As the Mets head into their second week of the season, ESPN New York’s Adam Rubin believes that the New York media will start to ramp up their focus on Mets GM Sandy Alderson.
“Sandy spotlight intensifying. Say what you want about Terry Collins, but educated fans know where the fault will lie if the Mets end up with a sixth straight losing season in 2014. Alderson has now had four offseasons to fix things.”
I agree with Rubin here. This is something that will gain more traction as this season continues to evolve. It’s time to assess where this team is now, where it is heading, and when the losing will finally end.
As I’ve written many times already, whatever happens this season with the Mets, it’s not on Bernie Madoff, it’s not on Omar Minaya, it’s not on Fred Wilpon, and it’s certainly not on Terry Collins.
This season – good or bad – is all on Sandy Alderson.
If the Mets fail, he fails.
Over his first three years as the Mets general manager, Alderson has been somewhat of a sympathetic figure. Most fans understood the situation he inherited and weren’t holding him accountable for most of team’s shortcomings and their shoddy results.
However, with all of the bad contracts jettisoned off the books, and the team able to spend around $40 million this offseason, and three drafts under his belt, this is now his team and he know’s it.
Whether it was an intentional leak or not, a 90 win season is his goal for this team. Alderson later clarified that it was time to set a higher bar – time to turn a sharp corner – and time to develop a team culture that firmly establishes that losing is unacceptable.
Of course we all agree, but where was this focus on winning in the previous three years? I would have thought that challenging your team to be the best they could be was something that was prevalent in every clubhouse and in every season. Why is this something new to the Mets?
It’s good to see that winning was taken off the back-burner and put in the forefront where it should have been all along. Losing breeds bad habits and the Mets have had way too many of them.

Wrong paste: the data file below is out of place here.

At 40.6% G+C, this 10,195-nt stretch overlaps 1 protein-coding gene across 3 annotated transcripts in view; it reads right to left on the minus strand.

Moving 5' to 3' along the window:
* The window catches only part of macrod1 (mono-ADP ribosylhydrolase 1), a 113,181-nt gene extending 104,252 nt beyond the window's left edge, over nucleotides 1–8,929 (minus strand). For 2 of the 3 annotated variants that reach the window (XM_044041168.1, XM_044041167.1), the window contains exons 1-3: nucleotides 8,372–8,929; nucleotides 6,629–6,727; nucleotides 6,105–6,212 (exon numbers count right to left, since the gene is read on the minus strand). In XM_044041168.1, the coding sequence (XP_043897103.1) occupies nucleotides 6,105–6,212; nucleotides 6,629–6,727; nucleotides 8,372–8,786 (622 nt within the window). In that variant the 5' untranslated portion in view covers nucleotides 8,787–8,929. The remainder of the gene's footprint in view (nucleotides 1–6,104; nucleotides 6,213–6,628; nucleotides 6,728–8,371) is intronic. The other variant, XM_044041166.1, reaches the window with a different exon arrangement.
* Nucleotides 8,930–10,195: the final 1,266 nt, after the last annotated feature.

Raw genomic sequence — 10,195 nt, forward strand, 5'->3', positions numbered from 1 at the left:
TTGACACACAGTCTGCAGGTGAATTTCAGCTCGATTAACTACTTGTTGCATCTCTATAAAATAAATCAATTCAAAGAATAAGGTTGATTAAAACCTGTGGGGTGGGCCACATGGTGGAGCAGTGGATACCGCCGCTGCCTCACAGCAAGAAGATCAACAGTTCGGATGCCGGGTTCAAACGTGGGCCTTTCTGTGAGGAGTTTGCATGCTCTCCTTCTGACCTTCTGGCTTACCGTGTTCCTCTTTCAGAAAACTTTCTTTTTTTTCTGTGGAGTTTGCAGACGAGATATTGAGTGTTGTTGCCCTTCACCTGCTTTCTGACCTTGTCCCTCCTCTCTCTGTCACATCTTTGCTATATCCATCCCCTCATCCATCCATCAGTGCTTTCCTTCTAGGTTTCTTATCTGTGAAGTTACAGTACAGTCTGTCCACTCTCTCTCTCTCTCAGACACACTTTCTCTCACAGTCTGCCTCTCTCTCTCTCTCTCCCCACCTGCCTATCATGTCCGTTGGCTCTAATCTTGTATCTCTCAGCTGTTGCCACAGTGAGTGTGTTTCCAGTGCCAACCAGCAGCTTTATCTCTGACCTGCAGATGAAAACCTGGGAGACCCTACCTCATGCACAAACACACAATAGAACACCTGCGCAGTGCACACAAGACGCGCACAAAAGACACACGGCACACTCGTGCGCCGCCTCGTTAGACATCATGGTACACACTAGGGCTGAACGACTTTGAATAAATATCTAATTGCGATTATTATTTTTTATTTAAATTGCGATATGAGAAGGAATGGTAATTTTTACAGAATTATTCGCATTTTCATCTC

I recall when Alderson and his front office first took over that we were going to see “moneyball with money.” You can blame ownership for the lack of the money, but who’s to blame for the lack of moneyball?
Here we are in year four of the Alderson era and Sandy finally has his own farm system fueled by his own drafts, trades and international signings. He went into this offseason with plenty of money to spend, as well as an ample supply of trade chips to bring in some talent through that avenue.
The team you see on the field are the results of his four offseasons of planning, and this 162 game season will be his judge and jury.
This was an executive who was billed as being at the top of his class in rebuilding an organization, restructuring a farm system, and exhibiting that you could achieve sustainable success without a heavy handed approach to spending and payroll.
Some may already be putting the Mets minor league system under the “Mission Accomplished” column for Sandy, but I would rather wait and see what fruit this system bears and what success they bring to the team before I drape that banner over our facade.
Initially, 2014 was supposed to be the year when all the winning was set to begin. However, there’s a sense that the goal posts have been shifted despite the rallying cries of a 90-win season. I don’t like moving the goal posts. I look at that as retreating.
With that said, I do believe we are moving forward and in the right direction so I won’t raise a stink about it. But let’s see where we are in July and then we can reevaluate.
This team is in desperate need of a winning season in 2014. Our franchise cannot endure a sixth consecutive losing season.
We’ve had our three years of cleansing and it felt tortuous at times. Now it’s time for the rebirth.
You don’t have to win 90 games, but you do need to win 85 of them.
It’s time for the Mets to rise up from the ashes.